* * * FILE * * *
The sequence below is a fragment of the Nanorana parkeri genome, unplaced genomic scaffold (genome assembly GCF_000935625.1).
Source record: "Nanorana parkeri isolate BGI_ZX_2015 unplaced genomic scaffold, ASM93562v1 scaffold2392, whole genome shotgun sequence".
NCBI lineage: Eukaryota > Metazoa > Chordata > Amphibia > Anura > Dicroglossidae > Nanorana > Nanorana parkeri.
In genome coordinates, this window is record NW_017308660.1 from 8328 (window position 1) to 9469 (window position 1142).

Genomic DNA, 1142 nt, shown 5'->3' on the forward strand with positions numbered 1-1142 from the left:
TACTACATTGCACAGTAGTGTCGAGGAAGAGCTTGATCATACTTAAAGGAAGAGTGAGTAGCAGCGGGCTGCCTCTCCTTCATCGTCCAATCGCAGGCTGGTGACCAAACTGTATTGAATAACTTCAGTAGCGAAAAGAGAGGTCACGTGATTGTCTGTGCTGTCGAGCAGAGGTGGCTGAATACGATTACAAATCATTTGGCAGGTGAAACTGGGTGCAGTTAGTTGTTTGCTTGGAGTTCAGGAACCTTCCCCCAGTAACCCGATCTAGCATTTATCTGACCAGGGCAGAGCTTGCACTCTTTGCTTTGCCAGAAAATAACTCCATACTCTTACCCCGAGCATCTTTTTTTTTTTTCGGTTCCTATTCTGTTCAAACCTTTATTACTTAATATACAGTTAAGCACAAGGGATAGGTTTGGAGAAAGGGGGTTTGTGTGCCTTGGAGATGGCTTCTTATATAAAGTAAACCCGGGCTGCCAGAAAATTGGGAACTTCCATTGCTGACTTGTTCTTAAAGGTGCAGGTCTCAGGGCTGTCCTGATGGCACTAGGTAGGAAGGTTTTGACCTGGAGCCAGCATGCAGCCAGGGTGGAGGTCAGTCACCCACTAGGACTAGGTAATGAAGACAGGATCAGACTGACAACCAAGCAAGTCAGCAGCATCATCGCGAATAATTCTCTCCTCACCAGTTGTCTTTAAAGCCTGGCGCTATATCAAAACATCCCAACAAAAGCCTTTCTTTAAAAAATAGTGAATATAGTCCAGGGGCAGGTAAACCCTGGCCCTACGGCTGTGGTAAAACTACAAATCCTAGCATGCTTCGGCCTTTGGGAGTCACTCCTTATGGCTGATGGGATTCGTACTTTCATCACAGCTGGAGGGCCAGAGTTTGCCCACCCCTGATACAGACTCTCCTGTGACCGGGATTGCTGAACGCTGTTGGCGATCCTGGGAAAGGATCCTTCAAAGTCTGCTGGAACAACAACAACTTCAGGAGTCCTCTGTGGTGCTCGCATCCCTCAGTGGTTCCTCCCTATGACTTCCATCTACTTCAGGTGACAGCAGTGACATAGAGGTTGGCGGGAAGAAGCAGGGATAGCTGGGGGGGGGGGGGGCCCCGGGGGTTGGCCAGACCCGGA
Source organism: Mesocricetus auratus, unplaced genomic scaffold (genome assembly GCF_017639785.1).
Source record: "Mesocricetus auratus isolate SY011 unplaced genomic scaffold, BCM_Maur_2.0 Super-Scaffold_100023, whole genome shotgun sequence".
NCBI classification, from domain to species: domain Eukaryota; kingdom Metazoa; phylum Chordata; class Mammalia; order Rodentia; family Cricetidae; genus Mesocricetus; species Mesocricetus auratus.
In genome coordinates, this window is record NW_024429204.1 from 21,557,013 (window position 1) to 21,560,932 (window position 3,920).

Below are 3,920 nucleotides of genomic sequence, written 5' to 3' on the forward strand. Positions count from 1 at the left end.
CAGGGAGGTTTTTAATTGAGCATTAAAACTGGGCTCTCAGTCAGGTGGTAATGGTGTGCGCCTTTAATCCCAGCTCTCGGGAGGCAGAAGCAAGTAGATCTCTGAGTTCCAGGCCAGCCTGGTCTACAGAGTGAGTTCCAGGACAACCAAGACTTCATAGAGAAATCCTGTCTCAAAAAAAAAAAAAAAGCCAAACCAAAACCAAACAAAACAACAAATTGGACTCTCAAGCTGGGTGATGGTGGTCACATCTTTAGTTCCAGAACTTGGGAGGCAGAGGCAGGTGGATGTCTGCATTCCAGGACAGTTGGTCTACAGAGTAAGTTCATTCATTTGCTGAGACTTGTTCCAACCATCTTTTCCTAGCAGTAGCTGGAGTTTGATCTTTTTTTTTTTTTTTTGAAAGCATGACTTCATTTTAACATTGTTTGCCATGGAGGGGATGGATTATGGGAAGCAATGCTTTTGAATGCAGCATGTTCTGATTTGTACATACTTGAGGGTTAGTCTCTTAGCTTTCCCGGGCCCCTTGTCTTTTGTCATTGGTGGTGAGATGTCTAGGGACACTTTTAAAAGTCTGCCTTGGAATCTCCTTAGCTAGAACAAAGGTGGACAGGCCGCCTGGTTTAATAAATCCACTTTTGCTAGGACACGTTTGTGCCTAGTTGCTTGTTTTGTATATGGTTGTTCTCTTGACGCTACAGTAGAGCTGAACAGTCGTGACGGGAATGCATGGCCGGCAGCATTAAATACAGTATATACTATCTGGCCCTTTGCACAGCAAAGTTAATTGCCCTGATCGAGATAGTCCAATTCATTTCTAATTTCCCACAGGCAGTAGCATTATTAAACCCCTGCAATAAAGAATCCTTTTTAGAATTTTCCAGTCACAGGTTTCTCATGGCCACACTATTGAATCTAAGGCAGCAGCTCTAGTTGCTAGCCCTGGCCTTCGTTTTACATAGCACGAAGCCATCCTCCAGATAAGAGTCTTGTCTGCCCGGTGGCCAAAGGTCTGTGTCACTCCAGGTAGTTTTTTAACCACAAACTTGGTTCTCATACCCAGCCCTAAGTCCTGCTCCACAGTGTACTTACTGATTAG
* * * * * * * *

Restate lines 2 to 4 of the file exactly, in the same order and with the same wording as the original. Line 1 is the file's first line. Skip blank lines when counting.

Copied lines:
Source record: "Nanorana parkeri isolate BGI_ZX_2015 unplaced genomic scaffold, ASM93562v1 scaffold2392, whole genome shotgun sequence".
NCBI lineage: Eukaryota > Metazoa > Chordata > Amphibia > Anura > Dicroglossidae > Nanorana > Nanorana parkeri.
In genome coordinates, this window is record NW_017308660.1 from 8328 (window position 1) to 9469 (window position 1142).